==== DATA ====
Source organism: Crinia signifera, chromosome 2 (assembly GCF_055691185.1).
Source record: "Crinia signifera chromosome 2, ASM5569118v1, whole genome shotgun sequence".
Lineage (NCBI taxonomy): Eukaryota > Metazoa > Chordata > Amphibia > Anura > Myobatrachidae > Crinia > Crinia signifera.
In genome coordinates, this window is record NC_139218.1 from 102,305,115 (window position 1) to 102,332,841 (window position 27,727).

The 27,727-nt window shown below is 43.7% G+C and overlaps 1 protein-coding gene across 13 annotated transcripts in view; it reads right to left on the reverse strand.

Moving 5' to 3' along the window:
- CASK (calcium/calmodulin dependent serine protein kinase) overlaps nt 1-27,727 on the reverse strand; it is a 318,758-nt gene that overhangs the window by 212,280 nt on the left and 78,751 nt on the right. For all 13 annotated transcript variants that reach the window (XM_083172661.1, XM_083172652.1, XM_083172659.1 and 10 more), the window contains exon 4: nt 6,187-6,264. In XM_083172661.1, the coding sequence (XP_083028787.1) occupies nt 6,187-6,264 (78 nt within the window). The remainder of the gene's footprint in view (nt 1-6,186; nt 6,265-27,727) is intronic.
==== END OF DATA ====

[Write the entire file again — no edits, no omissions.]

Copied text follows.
Source organism: Crinia signifera, chromosome 2 (assembly GCF_055691185.1).
Source record: "Crinia signifera chromosome 2, ASM5569118v1, whole genome shotgun sequence".
Lineage (NCBI taxonomy): Eukaryota > Metazoa > Chordata > Amphibia > Anura > Myobatrachidae > Crinia > Crinia signifera.
In genome coordinates, this window is record NC_139218.1 from 102,305,115 (window position 1) to 102,332,841 (window position 27,727).

The 27,727-nt window shown below is 43.7% G+C and overlaps 1 protein-coding gene across 13 annotated transcripts in view; it reads right to left on the reverse strand.

Moving 5' to 3' along the window:
- CASK (calcium/calmodulin dependent serine protein kinase) overlaps nt 1-27,727 on the reverse strand; it is a 318,758-nt gene that overhangs the window by 212,280 nt on the left and 78,751 nt on the right. For all 13 annotated transcript variants that reach the window (XM_083172661.1, XM_083172652.1, XM_083172659.1 and 10 more), the window contains exon 4: nt 6,187-6,264. In XM_083172661.1, the coding sequence (XP_083028787.1) occupies nt 6,187-6,264 (78 nt within the window). The remainder of the gene's footprint in view (nt 1-6,186; nt 6,265-27,727) is intronic.